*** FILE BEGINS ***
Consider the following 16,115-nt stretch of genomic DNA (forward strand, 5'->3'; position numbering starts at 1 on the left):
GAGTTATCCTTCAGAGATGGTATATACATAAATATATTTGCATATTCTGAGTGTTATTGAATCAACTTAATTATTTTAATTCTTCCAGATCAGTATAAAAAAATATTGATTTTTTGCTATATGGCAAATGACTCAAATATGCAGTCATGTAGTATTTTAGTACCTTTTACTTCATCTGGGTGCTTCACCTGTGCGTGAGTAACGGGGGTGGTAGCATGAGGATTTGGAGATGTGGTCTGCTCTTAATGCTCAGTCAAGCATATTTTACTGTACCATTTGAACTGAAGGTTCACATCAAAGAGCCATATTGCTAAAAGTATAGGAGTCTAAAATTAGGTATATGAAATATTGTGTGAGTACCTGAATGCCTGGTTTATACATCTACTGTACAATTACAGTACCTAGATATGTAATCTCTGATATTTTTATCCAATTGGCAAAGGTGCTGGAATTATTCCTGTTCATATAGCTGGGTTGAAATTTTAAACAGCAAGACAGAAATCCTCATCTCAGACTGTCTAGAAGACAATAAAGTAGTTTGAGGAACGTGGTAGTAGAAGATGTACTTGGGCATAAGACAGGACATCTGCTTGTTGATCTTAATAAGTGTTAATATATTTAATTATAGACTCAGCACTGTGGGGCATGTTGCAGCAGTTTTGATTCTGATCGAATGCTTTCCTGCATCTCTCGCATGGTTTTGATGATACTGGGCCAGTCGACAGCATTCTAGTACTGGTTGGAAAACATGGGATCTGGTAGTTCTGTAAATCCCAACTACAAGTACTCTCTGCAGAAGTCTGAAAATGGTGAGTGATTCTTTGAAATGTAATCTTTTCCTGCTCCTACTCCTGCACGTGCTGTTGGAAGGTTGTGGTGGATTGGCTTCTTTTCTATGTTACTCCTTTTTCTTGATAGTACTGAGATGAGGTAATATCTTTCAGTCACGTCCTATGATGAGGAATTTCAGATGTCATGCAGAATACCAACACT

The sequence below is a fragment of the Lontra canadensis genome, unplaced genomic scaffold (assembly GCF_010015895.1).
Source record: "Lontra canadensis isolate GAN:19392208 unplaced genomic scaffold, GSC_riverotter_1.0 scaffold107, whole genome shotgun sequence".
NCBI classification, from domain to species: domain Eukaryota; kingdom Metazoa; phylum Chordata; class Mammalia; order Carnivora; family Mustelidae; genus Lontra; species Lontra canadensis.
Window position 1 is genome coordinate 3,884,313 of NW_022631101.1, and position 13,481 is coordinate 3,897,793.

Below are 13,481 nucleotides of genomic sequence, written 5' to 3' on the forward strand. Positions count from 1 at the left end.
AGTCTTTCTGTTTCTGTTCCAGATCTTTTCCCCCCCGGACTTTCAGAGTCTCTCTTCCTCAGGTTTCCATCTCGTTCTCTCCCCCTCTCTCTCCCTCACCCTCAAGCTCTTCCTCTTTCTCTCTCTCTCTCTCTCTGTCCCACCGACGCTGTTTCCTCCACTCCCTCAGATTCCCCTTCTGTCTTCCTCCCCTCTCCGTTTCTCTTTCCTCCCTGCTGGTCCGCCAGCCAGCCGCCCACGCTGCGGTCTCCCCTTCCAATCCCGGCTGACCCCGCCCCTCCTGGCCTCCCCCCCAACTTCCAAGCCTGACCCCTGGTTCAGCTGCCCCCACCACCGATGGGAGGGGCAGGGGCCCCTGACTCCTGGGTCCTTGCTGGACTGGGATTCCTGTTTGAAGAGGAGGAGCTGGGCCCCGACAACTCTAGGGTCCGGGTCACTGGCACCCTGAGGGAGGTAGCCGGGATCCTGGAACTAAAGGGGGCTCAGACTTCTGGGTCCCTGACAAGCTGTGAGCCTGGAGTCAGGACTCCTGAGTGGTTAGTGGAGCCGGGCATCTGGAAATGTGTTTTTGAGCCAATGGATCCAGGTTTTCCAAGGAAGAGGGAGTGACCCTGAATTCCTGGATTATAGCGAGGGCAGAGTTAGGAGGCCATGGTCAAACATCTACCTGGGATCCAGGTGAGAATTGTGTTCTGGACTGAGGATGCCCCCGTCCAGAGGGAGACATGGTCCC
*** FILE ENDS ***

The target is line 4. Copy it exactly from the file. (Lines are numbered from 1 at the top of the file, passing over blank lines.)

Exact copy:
Source record: "Lontra canadensis isolate GAN:19392208 unplaced genomic scaffold, GSC_riverotter_1.0 scaffold107, whole genome shotgun sequence".